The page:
food packaging

sensors
Hermetic Seal Leak Detection
Hermetic Seal Leak Detection
How it works An hermetically sealed item is placed in the leak detection system chamber and the device is activated while the resulting pressure is monitored by a data collection system. Any large leak present is immediately indicated by the data system pressure response. For very small leaks, the system monitors the leak rate over time and can vary set points to greatly speed the leak rate determination. The system is sensitive enough to detect a container leak of 10<sup>-6</sup>cc/sec in less than a minute and multiple test units can be tested in parallel. The leak detection system chamber can be of any size or shape to accommodate any type of sealed object. Why it is better The technology offers a highly sensitive method of detecting leaks in hermetic seals (i.e., airtight seals) that is more streamlined and lower in cost than other available methods with similar sensitivity. The most accurate traditional method involves pressurizing the hermetic seal device with helium, placing the device in a vacuum bell jar, and using a mass spectrometer to determine if any of the helium leaks from inside the device. This process is expensive, time consuming, and complicated. By contrast, Marshalls innovation uses very few parts and does not require any specialized equipment or pressurized gasses, minimizing the required maintenance and overall cost of operation. While mass spectrometry offers highly sensitive detection, the technology is relatively expensive. Less expensive methods do not offer the level of sensitivity needed for many applications such as automotive components, pharmaceuticals, or consumer goods packaging. The subject technology provides a solution to this sensitivity/price gap by offering high sensitivity at a significantly lower cost, as demonstrated by testing on the Space Shuttle solid rocket booster pressure sensors.
communications
Person taking inventory
Smart Enclosure using RFID for Inventory Tracking
The smart enclosure innovation employs traditional RFID cavities, resonators, and filters to provide standing electromagnetic waves within the enclosed volume in order to provide a pervasive field distribution of energy. A high level of read accuracy is achieved by using the contained electromagnetic field levels within the smart enclosure. With this method, more item level tags are successfully identified compared to approaches in which the items are radiated by an incident plane wave. The use of contained electromagnetic fields reduces the cost of the tag antenna; making it cost-effective to tag smaller items. RFID-enabled conductive enclosures have been previously developed, but did not employ specific cavity-design techniques to optimize performance within the enclosure. Also, specific cavity feed approaches provide much better distribution of fields for higher read accuracy. This technology does not restrict the enclosure surface to rectangular or cylindrical shapes; other enclosure forms can also be used. For example, the technology has been demonstrated in textiles such as duffle bags and backpacks. Potential commercial applications include inventory tracking for containers such as waste receptacles, storage containers, and conveyor belts used in grocery checkout stations.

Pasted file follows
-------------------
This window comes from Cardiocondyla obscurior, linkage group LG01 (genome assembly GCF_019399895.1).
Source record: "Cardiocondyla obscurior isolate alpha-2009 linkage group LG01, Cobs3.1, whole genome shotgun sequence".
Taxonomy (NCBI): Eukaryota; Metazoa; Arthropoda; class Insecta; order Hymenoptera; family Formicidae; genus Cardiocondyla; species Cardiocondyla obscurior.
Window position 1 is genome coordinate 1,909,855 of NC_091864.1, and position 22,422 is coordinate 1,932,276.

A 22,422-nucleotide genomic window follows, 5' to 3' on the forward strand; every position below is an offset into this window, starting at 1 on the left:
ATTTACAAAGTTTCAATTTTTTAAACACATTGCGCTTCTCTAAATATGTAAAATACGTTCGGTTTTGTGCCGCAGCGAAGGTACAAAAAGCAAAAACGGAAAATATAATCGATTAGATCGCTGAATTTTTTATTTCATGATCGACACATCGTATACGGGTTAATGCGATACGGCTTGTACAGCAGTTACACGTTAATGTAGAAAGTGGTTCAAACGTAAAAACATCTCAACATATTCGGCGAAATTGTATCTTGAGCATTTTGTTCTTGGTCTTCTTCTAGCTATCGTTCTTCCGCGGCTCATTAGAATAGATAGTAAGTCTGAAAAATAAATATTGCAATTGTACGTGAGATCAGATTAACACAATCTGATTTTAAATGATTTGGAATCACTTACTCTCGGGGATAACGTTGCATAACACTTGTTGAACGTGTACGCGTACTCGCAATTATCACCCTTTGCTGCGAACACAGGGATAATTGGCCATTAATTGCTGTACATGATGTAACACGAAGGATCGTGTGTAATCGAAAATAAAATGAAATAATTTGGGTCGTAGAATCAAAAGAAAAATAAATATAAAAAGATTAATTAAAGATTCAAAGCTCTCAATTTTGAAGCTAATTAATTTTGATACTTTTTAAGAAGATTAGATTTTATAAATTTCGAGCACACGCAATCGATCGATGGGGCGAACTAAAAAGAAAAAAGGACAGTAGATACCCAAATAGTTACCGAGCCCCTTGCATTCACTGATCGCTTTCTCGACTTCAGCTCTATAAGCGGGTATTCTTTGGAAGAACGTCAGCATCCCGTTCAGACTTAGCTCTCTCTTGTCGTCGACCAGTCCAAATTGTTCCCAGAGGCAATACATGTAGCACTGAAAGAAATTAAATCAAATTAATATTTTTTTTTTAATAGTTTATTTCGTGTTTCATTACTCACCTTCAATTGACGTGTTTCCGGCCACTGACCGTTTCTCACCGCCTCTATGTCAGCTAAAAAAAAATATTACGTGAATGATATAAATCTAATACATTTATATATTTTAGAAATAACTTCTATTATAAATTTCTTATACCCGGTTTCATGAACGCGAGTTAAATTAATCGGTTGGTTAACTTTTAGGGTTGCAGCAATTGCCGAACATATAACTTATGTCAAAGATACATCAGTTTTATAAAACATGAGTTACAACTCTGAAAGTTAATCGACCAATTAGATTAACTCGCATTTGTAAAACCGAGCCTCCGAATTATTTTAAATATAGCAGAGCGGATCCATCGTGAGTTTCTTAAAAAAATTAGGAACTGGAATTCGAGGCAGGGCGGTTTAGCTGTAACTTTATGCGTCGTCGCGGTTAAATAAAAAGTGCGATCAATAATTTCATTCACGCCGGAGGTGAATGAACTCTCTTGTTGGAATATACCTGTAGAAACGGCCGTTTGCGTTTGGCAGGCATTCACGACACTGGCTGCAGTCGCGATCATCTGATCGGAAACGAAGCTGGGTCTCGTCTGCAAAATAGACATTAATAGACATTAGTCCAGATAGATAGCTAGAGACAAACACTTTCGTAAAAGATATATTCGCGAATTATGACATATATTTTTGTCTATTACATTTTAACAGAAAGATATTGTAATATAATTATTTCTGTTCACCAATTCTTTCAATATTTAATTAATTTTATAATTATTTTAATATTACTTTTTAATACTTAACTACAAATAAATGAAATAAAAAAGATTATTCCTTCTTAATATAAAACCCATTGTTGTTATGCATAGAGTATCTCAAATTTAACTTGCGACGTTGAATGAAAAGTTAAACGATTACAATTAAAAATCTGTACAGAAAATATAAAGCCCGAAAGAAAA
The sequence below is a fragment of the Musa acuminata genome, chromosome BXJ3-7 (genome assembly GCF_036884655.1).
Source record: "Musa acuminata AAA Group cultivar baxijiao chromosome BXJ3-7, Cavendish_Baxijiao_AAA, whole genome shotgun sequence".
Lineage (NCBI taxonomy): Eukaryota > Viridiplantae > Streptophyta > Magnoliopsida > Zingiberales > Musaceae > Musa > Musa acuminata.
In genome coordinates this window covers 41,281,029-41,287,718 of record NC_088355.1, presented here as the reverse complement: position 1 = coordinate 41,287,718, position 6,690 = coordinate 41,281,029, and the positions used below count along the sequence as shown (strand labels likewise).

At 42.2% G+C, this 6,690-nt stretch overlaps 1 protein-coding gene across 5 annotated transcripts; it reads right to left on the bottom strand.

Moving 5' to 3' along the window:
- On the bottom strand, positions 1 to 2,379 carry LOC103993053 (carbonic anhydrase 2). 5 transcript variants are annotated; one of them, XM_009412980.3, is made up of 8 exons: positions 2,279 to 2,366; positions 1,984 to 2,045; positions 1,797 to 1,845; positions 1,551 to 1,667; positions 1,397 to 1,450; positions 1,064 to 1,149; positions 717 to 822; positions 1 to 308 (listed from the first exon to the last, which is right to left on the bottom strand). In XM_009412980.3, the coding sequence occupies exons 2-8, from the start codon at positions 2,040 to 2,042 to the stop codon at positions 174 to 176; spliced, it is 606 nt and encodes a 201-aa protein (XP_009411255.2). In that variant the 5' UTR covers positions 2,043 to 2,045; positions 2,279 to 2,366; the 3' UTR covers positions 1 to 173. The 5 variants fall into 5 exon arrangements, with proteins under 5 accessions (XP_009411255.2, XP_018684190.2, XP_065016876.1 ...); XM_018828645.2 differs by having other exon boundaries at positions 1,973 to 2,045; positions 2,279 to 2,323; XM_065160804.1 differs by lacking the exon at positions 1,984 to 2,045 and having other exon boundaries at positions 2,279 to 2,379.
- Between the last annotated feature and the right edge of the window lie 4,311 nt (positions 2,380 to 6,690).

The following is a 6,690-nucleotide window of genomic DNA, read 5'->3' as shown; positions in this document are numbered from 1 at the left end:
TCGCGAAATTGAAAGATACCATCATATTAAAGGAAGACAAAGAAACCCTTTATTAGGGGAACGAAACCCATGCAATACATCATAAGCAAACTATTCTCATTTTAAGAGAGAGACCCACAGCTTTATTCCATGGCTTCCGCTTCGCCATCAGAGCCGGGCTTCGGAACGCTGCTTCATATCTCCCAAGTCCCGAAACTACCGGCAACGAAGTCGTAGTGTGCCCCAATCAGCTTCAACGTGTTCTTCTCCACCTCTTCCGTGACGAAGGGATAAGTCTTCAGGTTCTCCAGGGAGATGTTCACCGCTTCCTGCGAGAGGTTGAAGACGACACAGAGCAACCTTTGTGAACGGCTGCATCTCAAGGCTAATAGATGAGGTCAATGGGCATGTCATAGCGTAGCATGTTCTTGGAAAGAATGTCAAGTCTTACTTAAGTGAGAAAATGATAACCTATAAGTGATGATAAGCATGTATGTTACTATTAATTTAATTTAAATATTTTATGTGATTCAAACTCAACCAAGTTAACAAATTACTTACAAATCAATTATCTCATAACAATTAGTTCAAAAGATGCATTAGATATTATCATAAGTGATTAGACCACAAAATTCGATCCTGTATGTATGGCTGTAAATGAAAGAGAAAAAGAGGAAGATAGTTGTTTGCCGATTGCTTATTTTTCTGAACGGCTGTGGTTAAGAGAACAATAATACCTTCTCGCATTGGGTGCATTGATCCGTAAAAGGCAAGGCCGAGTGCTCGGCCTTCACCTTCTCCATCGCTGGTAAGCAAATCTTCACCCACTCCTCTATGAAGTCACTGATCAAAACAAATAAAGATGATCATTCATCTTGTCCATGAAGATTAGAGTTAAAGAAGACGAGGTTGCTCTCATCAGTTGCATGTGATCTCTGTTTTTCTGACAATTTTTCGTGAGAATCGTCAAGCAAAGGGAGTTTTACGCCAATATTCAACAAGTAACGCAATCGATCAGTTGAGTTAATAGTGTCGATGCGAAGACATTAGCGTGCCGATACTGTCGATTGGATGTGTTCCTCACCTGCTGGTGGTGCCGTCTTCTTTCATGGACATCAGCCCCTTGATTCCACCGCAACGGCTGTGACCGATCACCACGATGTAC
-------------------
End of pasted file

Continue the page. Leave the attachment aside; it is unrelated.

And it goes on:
materials and coatings
A small sample of Layered Composite Insulation (LCX)
Layered Composite Insulation for Extreme Conditions (LCX)
The approach in developing the LCX system was to provide a combination of advantages in thermal performance, structural capability, and operations. The system is particularly suited for the complex piping, tanks, and apparatus subjected to the ambient environment common in the aerospace industry. The low-cost approach also lends the same technology to industrial applications such as building construction and chilled-water piping. The system can increase reliability and reduce life cycle costs by mitigating moisture intrusion and preventing the resulting corrosion that plagues subambient-temperature insulation systems operating in the ambient (humidity and rain) environment. Accumulated internal water is allowed to drain and release naturally over the systems normal thermal cycles. The thermal insulation system has a long life expectancy because all layer materials are hydrophobic or otherwise waterproof. LCX systems do not need to be perfectly sealed to handle rain, moisture accumulation, or condensation. Mechanically, the LCX system not only withstands impact, vibration, and the stresses of thermal expansion and contraction, but can help support pipes and other structures, all while maintaining its thermal insulation effectiveness. Conventional insulation systems are notoriously difficult to manage around pipe supports because of the cracking and damage that can occur. Used alone or inside another structure or panel, the LCX layering approach can be tailored to provide additional acoustic or vibration damping as a dual function with the thermal insulating benefits. Because LCX systems do not require complete sealing from the weather, it costs less to install. The materials are generally removable, reusable, and recyclable, a feature not possible with other insulation systems. This feature allows removable insulation covers for valves, flanges, and other components (invaluable benefits for servicing or inspection) to be part of original designs. Thermal performance of the LCX system has been shown to equal or exceed that of the best polyurethane foam systems, which can degrade significantly during the first two years of operation. With its inherent springiness, the system allows for simpler installation and, more importantly, better thermal insulation because of its consistency and full contact with the cold surface. Improved contact with the cold surface and better closure of gaps and seams are the keys to superior thermal performance in real systems. Eliminating the requirement for glues, sealants, mastics, expansion joints, and vapor barriers provides dramatic savings in material and labor costs of the installed system.